As a vented hat person, there’s no need for the tilter, hats are always default to parallel with no need to adjust.

I use the AA fusion with 2 air vents around bell, and AAX fast hats, which have flattened bottom with 3 air vents on body of cymbal to counter the air locking by accelerating air escape through vents.

Both are amazingly chick accented with tight, clear, and crisp chick, absolutely no air locking.

Snare throw is underneath my hats around 7-8 o clock.
 
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boomstick

Silver Member
I put the tilt screw towards me so that the hats tilt slightly away from me when adjusted properly. The reason being that the tilt away lets the bottom hat sit slightly inside the bottom of the top hat so the top hat sort of is over-biting (if you will). If the screw is on the opposite side (away from me), when the hats tilt toward me the bottom hat tends to "under-bite" where the lower hat sticks out farther. When this happens it chews the heck out of my sticks much faster than the tilt-away set up.

Same reasoning here. Also the tilt screw is in easy reach if I ever decide to adjust it during the course of a session.
 

pinstripe

Well-known member
My understanding is when the hats are pressed together, they are no longer at an angle.

The purpose (I thought) of a cup tilter, not cup, is to prevent the air locking of the closed/closing hats.

As a vented hat person, there’s no need for the tilter, hats are always default to parallel with no need to adjust.

I use the AA fusion with 2 air vents around bell, and AAX fast hats, which have flattened bottom with 3 air vents on body of cymbal to counter the air locking by accelerating air escape through vents.

Both are amazingly chick accented with tight, clear, and crisp chick, absolutely no air locking.

Snare throw is underneath my hats around 7-8 o clock.

Right, when the hats are closed there's no angle between them. Instead they both sit at the angle of the lower hat, whose position is fixed. The screw sets the tilt angle and the cup, which rotates, sets the tilt direction. And of course when they're open the angle between them is determined by the tilt of the lower hat.

As far as I can tell, the main reason for the tilt is to avoid air locking like you said. But it also seems to affect the sound, since it changes how the hats hit each other. When there's no tilt, the hats immediately come into contact along the full circle of their outer edges. But when there's some tilt, they first touch in a point or small area which then grows to the full circle with more pressure.

So the tilt gives a more progressive engagement that's controllable by the pedal, and this control allows expression. Some also say you get more sizzle since the initial contact is focused in a smaller area.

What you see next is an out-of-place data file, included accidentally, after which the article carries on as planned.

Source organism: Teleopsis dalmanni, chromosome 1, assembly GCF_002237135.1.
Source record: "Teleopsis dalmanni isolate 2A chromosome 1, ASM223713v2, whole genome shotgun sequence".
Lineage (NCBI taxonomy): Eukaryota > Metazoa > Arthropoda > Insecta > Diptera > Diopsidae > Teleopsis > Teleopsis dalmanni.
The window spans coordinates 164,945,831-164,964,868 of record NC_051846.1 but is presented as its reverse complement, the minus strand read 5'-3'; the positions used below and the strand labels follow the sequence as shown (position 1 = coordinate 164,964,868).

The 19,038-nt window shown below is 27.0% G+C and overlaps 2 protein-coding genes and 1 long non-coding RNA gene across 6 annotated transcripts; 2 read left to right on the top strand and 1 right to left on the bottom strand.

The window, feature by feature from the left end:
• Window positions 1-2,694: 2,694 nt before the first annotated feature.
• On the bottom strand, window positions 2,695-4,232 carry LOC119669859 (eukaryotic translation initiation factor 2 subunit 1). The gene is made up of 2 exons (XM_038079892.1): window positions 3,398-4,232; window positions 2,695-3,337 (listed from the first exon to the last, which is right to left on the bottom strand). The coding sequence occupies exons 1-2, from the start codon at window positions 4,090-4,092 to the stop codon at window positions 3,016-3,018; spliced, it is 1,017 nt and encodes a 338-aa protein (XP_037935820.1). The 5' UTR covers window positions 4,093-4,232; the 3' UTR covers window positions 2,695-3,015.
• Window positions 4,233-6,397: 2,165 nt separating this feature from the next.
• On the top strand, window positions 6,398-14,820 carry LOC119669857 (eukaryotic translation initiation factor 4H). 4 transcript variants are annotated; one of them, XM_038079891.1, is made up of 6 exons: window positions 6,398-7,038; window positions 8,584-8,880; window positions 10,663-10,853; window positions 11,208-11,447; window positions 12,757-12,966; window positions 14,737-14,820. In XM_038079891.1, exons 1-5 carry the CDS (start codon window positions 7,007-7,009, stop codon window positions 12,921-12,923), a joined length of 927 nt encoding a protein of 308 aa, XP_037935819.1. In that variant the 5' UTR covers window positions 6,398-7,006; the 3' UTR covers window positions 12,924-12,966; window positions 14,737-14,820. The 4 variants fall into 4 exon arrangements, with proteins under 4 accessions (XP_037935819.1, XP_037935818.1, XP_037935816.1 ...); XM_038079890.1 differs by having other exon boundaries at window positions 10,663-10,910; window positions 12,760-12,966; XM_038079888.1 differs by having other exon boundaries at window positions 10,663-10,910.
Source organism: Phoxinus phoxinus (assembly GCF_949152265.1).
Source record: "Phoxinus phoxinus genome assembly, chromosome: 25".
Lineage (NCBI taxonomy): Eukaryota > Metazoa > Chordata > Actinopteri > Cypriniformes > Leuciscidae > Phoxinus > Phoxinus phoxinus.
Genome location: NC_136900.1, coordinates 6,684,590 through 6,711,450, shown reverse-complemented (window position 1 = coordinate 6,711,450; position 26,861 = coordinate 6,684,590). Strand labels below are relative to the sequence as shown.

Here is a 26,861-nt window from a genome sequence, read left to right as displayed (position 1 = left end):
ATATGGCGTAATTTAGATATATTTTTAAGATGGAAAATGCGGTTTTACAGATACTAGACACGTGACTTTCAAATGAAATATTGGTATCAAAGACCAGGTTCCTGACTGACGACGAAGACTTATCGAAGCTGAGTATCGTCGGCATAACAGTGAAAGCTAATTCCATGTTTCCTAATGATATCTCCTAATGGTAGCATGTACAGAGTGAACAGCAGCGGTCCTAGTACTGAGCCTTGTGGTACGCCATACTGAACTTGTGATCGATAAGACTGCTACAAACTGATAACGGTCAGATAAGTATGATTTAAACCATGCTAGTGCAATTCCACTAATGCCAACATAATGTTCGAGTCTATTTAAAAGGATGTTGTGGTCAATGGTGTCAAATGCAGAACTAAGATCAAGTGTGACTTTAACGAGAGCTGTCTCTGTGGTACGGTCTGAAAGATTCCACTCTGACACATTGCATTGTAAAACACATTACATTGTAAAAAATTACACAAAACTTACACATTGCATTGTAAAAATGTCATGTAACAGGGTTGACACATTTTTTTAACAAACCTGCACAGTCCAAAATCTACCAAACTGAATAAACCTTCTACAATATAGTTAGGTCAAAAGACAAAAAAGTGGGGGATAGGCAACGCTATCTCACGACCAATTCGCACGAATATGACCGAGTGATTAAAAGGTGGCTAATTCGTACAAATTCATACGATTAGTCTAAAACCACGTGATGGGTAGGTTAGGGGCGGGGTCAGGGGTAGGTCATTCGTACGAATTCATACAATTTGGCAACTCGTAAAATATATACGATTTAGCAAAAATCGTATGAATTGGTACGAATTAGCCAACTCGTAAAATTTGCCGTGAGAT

dwsabianguy

Senior Member
I've always tilted the bottom cymbal toward me. Everything else on the kit is tilted toward me, so I figure the hats should be also.

The angle is usually the minimum to avoid air lock, but I also prefer the sound of my 16" Sand Hats when I can hit the bottom cymbal, opposite to what Otto said. My sticks always die in the middle first (from rimshots) anyway.
 

Capital D

Member
I've always tilted the bottom cymbal toward me. Everything else on the kit is tilted toward me, so I figure the hats should be also.

The angle is usually the minimum to avoid air lock, but I also prefer the sound of my 16" Sand Hats when I can hit the bottom cymbal, opposite to what Otto said. My sticks always die in the middle first (from rimshots) anyway.

I tilt the hats toward me as well. As in Ottog1979's second picture example. No reason other than it is what seemed natural to me. My crashes and ride tilt toward me, so the hats to me should follow suit.
 

SomeBadDrummer

Well-known member
I do not understand the big dilemma here, this is no Starsky & Hutch episode.

The thumbscrew under the bottom hat should be closest to you. The slant created by the clutch height above is dictated by the style of music.

A picture is worth a thousand words, so here’s 2,000 worth.
 

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SomeBadDrummer

Well-known member
So that's 4 who tilt the bottom hat away, 2 who tilt it towards them (plus the YouTube guy), 1 who tilts it perpendicular, and 3 who keep it flat.
It’s a mad world, there’s simply no accounting for those who are off kilter 🤷‍♂️. It’s whatever works best for you.
 

caddywumpus

Platinum Member
I put the tilt screw towards me so that the hats tilt slightly away from me when adjusted properly. The reason being that the tilt away lets the bottom hat sit slightly inside the bottom of the top hat so the top hat sort of is over-biting (if you will). If the screw is on the opposite side (away from me), when the hats tilt toward me the bottom hat tends to "under-bite" where the lower hat sticks out farther. When this happens it chews the heck out of my sticks much faster than the tilt-away set up.

This way (first picture) instead of second picture.
This. Also, with the screw on my side of the stand, I can play on the closed side of the hats.